Album Review: King Khan And The Shrines “Idle No More”

[ 0 ] September 3, 2013 |

KingKhan_IdleNoMore_AlbumArtBy: Rosie Judd

Arish Ahmad Khan, aka King Khan, brings us a more grown-up version of his garage-rock with Idle No More. The 8th full-length album from The Shrines is delightfully sprinkled with funk and punk overtones that make the garage-psychedelic melodies that much more entertaining.

The opener “Born To Die” begins with a fuzzy guitar and ominous strings, but by the time the brass kicks in at the 2 minute mark, you’re hooked. The strings and the horns bring back memories of 60’s era spy movies and car chases (I mean this in the best possible way.) You’re enjoying the song so much that it takes a deeper listen to ascertain the desperation in the lyrics. This trend continues with “Bite My Tongue” and “Better Luck Next Time.” Khan is attempting to speak out on the futility and brokenness of society in a pretty party package. Khan delves farther into human psyche with “Darkness”, his R&B falsetto perfectly illustrating the scariness of confronting ones own inner self, especially in the context of his 2010 mental breakdown. Khan is showing some vulnerability, which is interesting from a man that is usually known for wearing flamboyant headgear and little else while performing. The album closer “Of Madness I Dream” is a waltz with your own psyche. Trying to ask what it is we’re really seeing and doing with lyrics such as “the world as you know, is running on empty it seems… of madness I dream, in search of a scream.”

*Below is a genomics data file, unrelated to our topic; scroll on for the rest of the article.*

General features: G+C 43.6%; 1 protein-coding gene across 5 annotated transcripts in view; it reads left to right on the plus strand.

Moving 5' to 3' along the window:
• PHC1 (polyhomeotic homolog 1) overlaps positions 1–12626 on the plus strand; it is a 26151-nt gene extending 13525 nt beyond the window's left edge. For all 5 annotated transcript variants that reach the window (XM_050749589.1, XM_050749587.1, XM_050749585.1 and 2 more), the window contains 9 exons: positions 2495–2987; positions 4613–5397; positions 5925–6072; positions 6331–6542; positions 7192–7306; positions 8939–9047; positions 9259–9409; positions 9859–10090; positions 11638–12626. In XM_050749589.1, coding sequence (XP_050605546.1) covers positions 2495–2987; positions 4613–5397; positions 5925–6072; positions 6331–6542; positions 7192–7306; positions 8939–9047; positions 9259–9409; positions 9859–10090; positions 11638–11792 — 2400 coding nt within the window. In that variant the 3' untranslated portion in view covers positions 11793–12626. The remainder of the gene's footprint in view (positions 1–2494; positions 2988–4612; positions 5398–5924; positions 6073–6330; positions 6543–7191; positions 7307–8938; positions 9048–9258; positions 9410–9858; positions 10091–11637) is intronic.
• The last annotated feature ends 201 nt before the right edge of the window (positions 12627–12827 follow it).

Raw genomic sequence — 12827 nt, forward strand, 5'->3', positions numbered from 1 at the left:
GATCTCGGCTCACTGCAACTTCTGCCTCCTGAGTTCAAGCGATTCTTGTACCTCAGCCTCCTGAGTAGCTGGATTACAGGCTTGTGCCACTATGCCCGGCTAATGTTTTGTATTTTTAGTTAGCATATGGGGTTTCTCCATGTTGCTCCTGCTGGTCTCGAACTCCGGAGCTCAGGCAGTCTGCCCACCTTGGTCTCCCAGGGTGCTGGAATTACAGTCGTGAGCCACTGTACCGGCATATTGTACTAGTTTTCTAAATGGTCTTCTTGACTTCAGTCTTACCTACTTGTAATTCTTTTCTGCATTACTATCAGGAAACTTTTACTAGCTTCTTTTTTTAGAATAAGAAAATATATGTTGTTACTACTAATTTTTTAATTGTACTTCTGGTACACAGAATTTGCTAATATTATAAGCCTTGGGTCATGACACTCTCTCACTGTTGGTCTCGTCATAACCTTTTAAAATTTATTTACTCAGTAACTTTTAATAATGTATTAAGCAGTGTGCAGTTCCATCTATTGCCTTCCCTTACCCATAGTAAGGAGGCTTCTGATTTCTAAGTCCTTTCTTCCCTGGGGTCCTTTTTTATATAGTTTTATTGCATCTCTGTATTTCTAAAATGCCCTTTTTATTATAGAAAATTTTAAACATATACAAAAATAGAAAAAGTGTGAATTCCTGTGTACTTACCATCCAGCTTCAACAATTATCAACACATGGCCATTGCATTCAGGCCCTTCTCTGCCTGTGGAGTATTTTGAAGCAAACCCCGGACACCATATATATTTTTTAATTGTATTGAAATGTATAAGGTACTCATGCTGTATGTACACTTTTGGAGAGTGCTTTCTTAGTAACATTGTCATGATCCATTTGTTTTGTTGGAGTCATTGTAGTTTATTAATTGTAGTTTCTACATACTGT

Not all of the record is coming from this hopeless state. “Pray for Lil” is a tender thank you to his wife for putting up with his special brand of crazy set in a sexy R&B package complete with female vocals and the fuzziest of fuzz guitars set above a delicate percussion track. “Luckiest Man” is an optimistic look at the support he’s received from friends and family throughout the years, and how even in this scary world, we can still find the good in people and what we’re given.

King Khan And The Shrines have given us a party record that also recognizes the low that comes when the party is over and you’re left with nothing but your own questions and demons to keep you company. This record isn’t just for the party, but the hangover and depression that comes when you realize the party was just to cover up your own thoughts.

King Khan and The Shrines are scheduled to perform at Terminal West on Monday, November 4!

 

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Category: CD Reviews, Gigs

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